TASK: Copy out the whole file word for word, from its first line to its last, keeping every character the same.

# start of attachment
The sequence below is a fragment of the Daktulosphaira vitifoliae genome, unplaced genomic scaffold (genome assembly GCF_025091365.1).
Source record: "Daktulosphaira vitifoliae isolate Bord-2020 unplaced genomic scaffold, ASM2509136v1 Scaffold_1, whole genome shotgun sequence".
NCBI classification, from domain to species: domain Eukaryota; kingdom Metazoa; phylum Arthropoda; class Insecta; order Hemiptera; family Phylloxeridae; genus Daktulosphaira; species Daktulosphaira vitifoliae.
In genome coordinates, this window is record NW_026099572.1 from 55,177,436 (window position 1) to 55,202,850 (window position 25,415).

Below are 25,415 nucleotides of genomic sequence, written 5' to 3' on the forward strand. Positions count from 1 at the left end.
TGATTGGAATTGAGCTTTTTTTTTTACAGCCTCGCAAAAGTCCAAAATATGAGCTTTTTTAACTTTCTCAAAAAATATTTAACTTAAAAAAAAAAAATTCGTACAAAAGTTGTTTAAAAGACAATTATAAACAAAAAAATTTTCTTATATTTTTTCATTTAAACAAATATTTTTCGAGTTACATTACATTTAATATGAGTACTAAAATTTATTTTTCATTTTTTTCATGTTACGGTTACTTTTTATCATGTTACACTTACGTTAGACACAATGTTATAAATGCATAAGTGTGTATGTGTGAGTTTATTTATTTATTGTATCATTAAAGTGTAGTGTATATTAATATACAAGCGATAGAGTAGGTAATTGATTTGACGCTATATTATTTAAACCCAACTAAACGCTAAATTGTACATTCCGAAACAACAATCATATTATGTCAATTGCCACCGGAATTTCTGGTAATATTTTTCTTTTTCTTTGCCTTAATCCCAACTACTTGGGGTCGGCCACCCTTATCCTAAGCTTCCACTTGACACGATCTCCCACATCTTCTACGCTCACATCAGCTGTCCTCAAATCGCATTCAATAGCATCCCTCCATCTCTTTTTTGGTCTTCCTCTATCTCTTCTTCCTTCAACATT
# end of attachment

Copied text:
The sequence below is a fragment of the Daktulosphaira vitifoliae genome, unplaced genomic scaffold (genome assembly GCF_025091365.1).
Source record: "Daktulosphaira vitifoliae isolate Bord-2020 unplaced genomic scaffold, ASM2509136v1 Scaffold_1, whole genome shotgun sequence".
NCBI classification, from domain to species: domain Eukaryota; kingdom Metazoa; phylum Arthropoda; class Insecta; order Hemiptera; family Phylloxeridae; genus Daktulosphaira; species Daktulosphaira vitifoliae.
In genome coordinates, this window is record NW_026099572.1 from 55,177,436 (window position 1) to 55,202,850 (window position 25,415).

Below are 25,415 nucleotides of genomic sequence, written 5' to 3' on the forward strand. Positions count from 1 at the left end.
TGATTGGAATTGAGCTTTTTTTTTTACAGCCTCGCAAAAGTCCAAAATATGAGCTTTTTTAACTTTCTCAAAAAATATTTAACTTAAAAAAAAAAAATTCGTACAAAAGTTGTTTAAAAGACAATTATAAACAAAAAAATTTTCTTATATTTTTTCATTTAAACAAATATTTTTCGAGTTACATTACATTTAATATGAGTACTAAAATTTATTTTTCATTTTTTTCATGTTACGGTTACTTTTTATCATGTTACACTTACGTTAGACACAATGTTATAAATGCATAAGTGTGTATGTGTGAGTTTATTTATTTATTGTATCATTAAAGTGTAGTGTATATTAATATACAAGCGATAGAGTAGGTAATTGATTTGACGCTATATTATTTAAACCCAACTAAACGCTAAATTGTACATTCCGAAACAACAATCATATTATGTCAATTGCCACCGGAATTTCTGGTAATATTTTTCTTTTTCTTTGCCTTAATCCCAACTACTTGGGGTCGGCCACCCTTATCCTAAGCTTCCACTTGACACGATCTCCCACATCTTCTACGCTCACATCAGCTGTCCTCAAATCGCATTCAATAGCATCCCTCCATCTCTTTTTTGGTCTTCCTCTATCTCTTCTTCCTTCAACATT